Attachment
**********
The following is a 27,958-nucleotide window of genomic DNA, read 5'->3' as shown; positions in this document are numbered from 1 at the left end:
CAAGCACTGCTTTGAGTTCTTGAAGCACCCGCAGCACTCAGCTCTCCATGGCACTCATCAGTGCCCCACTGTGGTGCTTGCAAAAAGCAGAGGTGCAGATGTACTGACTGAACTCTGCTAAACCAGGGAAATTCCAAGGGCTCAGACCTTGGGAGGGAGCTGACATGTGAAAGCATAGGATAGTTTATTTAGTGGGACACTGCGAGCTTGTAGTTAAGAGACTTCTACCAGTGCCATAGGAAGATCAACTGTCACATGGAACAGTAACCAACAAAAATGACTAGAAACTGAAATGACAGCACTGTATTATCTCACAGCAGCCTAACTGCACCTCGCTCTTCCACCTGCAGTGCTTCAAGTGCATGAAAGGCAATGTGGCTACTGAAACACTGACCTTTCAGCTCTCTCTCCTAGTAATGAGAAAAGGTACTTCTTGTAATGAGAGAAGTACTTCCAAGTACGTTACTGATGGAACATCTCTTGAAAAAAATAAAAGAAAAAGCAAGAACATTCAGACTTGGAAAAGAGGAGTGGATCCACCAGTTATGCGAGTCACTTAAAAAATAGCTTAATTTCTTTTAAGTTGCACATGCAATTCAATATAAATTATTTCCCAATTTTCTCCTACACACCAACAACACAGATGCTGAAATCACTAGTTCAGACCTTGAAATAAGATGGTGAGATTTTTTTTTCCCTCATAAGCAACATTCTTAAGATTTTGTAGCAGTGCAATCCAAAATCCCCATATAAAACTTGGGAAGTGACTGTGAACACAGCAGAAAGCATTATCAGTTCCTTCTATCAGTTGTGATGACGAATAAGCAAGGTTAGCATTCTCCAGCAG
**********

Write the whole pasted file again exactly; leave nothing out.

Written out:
The following is a 27,958-nucleotide window of genomic DNA, read 5'->3' as shown; positions in this document are numbered from 1 at the left end:
CAAGCACTGCTTTGAGTTCTTGAAGCACCCGCAGCACTCAGCTCTCCATGGCACTCATCAGTGCCCCACTGTGGTGCTTGCAAAAAGCAGAGGTGCAGATGTACTGACTGAACTCTGCTAAACCAGGGAAATTCCAAGGGCTCAGACCTTGGGAGGGAGCTGACATGTGAAAGCATAGGATAGTTTATTTAGTGGGACACTGCGAGCTTGTAGTTAAGAGACTTCTACCAGTGCCATAGGAAGATCAACTGTCACATGGAACAGTAACCAACAAAAATGACTAGAAACTGAAATGACAGCACTGTATTATCTCACAGCAGCCTAACTGCACCTCGCTCTTCCACCTGCAGTGCTTCAAGTGCATGAAAGGCAATGTGGCTACTGAAACACTGACCTTTCAGCTCTCTCTCCTAGTAATGAGAAAAGGTACTTCTTGTAATGAGAGAAGTACTTCCAAGTACGTTACTGATGGAACATCTCTTGAAAAAAATAAAAGAAAAAGCAAGAACATTCAGACTTGGAAAAGAGGAGTGGATCCACCAGTTATGCGAGTCACTTAAAAAATAGCTTAATTTCTTTTAAGTTGCACATGCAATTCAATATAAATTATTTCCCAATTTTCTCCTACACACCAACAACACAGATGCTGAAATCACTAGTTCAGACCTTGAAATAAGATGGTGAGATTTTTTTTTCCCTCATAAGCAACATTCTTAAGATTTTGTAGCAGTGCAATCCAAAATCCCCATATAAAACTTGGGAAGTGACTGTGAACACAGCAGAAAGCATTATCAGTTCCTTCTATCAGTTGTGATGACGAATAAGCAAGGTTAGCATTCTCCAGCAG